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They are the women who advocate alongside. They are the ones who tell our stories.
This year’s theme for Women’s History Month is “Celebrating Women Who Tell Our Stories.” And here at PSO we want to take the opportunity to recognize women who have embodied the spirit of this theme throughout their work with our organization. Today we celebrate Letrisha Weber, PSO Board President, and her steadfast commitment to ensuring every child has access to a high-quality education that works for them.
How long have you been advocating and what inspired you to get involved in the school choice movement?
I believe about 8 years. I’m not really one to count. State virtual school budget discrepancies threatened to change logistics at our hybrid the next year which wouldn’t align with my work schedule. I asked the head of schools how to prevent the changes and he told me to be at the statehouse the next week. I’ve been advocating ever since.
Having lackluster K-12 experiences ourselves, we wanted better for our children. We wanted our children to have an educational environment that is encouraging, nurturing, and that taught them how to be learners—not just cover the material. Independently homeschooling was an overwhelming idea as I am a working mother. That’s when I heard a radio advertisement for our beloved hybrid school.
Do you feel this alternative schooling option allowed you and your family to pursue a career or interest that you wouldn’t have been able to do otherwise? The adaptability and support from the school has made the opportunity for our oldest to progress quickly toward an interpreter career. The local schools would have limited this potential by not providing additional language levels once completing the high school’s provided courses. Maxing out their options early would have slowed progress.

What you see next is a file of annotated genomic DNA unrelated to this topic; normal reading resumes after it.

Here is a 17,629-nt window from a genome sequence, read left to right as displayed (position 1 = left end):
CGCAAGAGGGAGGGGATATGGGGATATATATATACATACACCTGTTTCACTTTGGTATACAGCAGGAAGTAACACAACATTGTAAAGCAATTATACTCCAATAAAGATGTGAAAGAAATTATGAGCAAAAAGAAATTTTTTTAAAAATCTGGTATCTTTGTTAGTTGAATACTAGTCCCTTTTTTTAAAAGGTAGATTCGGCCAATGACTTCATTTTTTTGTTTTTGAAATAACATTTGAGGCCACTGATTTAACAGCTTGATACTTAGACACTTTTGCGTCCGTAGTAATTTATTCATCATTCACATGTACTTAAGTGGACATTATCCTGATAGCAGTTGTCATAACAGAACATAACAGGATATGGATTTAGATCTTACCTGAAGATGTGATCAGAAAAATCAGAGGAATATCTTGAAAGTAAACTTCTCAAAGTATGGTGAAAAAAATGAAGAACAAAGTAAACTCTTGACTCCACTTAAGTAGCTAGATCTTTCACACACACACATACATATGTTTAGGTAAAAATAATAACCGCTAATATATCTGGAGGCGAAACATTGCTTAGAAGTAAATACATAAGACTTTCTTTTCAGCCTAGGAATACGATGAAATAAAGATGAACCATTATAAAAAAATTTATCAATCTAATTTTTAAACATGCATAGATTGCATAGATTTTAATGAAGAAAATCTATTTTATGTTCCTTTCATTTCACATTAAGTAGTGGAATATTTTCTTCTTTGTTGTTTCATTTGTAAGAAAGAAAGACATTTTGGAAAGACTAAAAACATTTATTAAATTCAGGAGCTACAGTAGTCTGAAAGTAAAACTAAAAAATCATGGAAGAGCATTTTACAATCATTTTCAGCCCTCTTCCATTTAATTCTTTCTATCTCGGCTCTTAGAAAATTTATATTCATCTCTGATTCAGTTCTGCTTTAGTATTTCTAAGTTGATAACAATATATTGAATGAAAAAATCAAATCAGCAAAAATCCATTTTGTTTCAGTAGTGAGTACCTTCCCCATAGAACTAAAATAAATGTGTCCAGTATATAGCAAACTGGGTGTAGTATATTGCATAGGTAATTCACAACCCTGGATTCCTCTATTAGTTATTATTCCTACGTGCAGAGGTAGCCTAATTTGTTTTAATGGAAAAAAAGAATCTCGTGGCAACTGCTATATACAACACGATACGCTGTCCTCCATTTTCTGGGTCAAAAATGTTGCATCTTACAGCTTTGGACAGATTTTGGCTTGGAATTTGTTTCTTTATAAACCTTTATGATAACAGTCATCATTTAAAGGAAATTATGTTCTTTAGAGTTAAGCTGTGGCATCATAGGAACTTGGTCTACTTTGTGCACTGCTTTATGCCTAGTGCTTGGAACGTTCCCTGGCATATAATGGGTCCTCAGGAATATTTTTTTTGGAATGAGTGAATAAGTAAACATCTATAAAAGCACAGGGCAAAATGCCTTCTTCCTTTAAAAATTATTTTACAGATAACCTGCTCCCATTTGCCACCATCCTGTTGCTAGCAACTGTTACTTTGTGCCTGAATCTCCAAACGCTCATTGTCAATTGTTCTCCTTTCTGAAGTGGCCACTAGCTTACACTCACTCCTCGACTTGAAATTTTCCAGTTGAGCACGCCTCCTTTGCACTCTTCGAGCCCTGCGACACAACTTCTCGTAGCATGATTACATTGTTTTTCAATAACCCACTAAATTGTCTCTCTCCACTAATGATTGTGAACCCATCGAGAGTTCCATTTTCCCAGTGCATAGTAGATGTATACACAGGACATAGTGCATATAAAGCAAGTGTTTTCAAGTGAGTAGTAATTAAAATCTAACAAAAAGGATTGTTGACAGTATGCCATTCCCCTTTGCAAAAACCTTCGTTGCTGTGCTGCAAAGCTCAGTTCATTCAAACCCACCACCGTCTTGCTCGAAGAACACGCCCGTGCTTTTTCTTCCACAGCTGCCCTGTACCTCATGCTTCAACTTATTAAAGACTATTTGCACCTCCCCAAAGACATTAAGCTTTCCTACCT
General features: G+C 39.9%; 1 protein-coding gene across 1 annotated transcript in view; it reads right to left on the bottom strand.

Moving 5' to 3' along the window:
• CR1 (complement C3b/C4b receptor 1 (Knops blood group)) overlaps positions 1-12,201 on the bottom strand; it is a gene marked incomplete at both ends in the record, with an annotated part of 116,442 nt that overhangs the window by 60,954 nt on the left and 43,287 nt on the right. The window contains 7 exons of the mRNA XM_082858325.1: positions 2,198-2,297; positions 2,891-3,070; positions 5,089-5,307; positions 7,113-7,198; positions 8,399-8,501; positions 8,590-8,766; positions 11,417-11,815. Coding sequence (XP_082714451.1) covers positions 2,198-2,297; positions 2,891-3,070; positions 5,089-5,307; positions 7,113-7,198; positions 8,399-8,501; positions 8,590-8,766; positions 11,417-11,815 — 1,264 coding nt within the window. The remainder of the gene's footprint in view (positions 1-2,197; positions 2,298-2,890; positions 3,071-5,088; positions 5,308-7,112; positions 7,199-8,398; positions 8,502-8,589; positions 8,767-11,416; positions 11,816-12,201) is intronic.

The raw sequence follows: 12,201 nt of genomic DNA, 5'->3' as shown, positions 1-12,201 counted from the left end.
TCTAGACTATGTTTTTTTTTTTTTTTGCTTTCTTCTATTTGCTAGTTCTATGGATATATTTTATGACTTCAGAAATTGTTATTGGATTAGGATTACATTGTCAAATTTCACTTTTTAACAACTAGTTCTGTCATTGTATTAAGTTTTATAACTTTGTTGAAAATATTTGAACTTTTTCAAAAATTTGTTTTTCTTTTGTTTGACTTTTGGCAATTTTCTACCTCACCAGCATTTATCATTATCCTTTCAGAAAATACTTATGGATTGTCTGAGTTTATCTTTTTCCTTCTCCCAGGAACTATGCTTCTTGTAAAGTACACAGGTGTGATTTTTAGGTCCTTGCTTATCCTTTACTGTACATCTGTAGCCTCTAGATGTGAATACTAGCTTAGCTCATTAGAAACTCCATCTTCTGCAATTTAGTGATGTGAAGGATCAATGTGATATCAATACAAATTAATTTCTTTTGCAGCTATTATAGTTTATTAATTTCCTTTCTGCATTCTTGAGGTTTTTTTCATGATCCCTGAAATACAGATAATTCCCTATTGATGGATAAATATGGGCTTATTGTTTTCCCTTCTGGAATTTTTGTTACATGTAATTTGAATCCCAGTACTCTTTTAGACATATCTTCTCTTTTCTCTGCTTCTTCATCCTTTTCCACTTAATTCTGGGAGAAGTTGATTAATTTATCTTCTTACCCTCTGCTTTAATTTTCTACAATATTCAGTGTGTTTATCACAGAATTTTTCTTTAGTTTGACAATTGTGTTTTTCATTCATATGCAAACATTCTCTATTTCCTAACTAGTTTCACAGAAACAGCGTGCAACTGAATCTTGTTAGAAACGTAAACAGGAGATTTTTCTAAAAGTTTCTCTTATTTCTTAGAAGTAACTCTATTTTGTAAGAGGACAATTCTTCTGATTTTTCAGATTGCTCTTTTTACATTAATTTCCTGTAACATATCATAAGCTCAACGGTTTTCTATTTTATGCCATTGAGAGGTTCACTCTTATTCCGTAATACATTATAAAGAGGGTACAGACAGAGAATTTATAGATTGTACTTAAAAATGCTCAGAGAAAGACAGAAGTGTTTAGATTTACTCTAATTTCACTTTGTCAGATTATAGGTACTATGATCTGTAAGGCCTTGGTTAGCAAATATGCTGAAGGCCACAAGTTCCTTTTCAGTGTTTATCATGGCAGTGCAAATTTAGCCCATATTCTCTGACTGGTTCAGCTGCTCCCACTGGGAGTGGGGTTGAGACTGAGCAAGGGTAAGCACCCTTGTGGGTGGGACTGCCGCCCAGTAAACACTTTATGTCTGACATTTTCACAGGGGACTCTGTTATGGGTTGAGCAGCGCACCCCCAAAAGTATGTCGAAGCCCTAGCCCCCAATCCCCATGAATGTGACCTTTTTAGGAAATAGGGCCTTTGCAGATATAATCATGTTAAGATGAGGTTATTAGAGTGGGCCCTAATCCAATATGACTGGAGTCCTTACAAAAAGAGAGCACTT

What is your most memorable moment in advocacy? My favorite moment was watching the skeptical legislators observe my oldest during a Statehouse demo day. It didn’t hurt at all that she was correctly demonstrating Pythagorean Theorem and Dominant/recessive gene predictions in seventh grade that day. It was great to reverse some myths that day.
Are there any misconceptions you’ve witnessed about alternative schooling options? What would you like to set the record straight on? The list of myths is ridiculously long but the most significant one for our family is the “lack of social skills”. Our youngest is so social that it could become a potential distraction. Hybrid and virtual school allows us to manage socialization rather than letting it hinder academics.
What does “School Freedom” mean to you? School freedom to me means that our children are only limited by their own imaginations.
What advice would you give to other parents who may be frustrated with their child’s current educational options? There are SO MANY options out there. There is an option out there that will work for your child, you just have to find it. Don’t be afraid to make the change to find a better fit. If you need help there are others out there that exercised their right to school choice so you won’t be alone.
Letrisha's daughter shared some kind words about how her mother has inspired her in her academic journey and beyond:
"I can't put into words how much my mother has done for me. She has always encouraged me to be a high achiever and go that extra mile. My mom has supported me in all of my endeavors, academic and otherwise. She never just handed me everything I needed to accomplish my goals, but she showed me where to start so I can achieve them on my own. She taught me that whenever I'm stuck or frustrated with something, to take a step back to gather my thoughts, then try again. Most importantly, my mother has taught me that there is always something more to learn. I could spend hours talking about all that I have learned from her and it still wouldn't make a dent in the list."